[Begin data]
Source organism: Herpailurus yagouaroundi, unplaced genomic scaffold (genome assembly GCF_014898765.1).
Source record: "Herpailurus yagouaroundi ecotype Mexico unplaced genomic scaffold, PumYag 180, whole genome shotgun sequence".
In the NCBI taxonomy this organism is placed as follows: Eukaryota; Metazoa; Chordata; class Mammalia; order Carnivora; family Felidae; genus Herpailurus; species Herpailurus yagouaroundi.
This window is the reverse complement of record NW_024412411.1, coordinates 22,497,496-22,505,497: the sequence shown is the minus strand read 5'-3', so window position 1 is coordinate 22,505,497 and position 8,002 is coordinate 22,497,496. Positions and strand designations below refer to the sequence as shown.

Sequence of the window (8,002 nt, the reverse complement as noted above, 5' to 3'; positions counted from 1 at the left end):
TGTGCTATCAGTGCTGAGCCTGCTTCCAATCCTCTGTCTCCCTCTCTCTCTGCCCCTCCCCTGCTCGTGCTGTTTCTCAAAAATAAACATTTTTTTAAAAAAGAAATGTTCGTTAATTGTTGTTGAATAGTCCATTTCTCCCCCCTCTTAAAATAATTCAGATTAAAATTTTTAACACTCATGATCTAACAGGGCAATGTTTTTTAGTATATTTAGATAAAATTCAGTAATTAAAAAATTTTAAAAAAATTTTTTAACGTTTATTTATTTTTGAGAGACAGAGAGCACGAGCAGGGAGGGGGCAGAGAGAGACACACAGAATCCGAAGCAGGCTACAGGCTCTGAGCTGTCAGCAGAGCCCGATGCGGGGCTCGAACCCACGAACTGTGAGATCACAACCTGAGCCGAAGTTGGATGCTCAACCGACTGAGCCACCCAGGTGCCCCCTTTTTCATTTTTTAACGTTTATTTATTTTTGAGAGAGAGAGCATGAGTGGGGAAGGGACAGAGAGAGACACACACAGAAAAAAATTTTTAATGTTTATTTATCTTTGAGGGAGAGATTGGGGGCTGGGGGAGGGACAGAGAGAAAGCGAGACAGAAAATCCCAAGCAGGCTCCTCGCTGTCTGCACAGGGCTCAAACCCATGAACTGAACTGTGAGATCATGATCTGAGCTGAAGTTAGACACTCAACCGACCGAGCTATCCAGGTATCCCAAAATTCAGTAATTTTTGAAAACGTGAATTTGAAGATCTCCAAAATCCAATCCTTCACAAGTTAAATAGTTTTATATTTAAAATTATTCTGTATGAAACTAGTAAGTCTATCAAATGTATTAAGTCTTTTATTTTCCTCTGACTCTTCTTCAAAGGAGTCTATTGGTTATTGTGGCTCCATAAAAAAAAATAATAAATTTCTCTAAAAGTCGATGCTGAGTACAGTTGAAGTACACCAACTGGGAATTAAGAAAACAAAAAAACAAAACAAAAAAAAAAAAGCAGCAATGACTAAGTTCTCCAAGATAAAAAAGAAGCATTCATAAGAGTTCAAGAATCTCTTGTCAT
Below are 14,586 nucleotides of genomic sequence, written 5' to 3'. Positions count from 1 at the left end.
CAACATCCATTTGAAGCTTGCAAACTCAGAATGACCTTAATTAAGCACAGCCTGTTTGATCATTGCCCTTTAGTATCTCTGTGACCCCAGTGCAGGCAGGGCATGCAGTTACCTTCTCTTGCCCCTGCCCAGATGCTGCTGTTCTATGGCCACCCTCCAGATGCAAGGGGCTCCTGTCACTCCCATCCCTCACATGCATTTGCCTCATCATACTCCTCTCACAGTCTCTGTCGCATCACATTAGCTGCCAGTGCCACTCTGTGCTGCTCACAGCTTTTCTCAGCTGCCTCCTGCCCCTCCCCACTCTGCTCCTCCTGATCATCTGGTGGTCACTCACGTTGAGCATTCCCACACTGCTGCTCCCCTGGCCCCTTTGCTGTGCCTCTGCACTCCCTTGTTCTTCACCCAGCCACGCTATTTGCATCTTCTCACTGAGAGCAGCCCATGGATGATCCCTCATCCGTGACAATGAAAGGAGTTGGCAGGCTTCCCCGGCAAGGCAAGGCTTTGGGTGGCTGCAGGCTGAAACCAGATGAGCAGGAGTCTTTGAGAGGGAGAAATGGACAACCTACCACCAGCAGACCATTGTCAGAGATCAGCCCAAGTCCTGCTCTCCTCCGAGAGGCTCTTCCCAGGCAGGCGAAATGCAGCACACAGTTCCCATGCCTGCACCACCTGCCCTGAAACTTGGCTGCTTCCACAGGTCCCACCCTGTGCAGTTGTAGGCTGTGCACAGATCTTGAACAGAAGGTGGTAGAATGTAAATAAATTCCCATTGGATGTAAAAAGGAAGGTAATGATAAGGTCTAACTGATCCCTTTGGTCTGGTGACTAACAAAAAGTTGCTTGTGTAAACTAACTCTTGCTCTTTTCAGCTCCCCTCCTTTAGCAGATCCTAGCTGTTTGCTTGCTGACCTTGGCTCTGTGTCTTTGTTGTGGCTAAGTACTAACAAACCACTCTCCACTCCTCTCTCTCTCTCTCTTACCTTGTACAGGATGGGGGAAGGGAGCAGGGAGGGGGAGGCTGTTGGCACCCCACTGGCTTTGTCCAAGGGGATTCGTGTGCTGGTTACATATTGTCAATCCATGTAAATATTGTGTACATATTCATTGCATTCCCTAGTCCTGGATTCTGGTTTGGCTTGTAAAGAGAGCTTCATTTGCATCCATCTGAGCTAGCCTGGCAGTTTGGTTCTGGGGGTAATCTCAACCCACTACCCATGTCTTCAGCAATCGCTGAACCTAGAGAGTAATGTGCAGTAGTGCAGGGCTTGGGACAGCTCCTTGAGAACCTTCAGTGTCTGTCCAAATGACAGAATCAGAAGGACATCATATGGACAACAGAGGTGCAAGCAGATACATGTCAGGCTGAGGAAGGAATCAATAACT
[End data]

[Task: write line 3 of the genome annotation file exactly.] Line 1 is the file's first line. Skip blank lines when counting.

In the NCBI taxonomy this organism is placed as follows: Eukaryota; Metazoa; Chordata; class Mammalia; order Carnivora; family Felidae; genus Herpailurus; species Herpailurus yagouaroundi.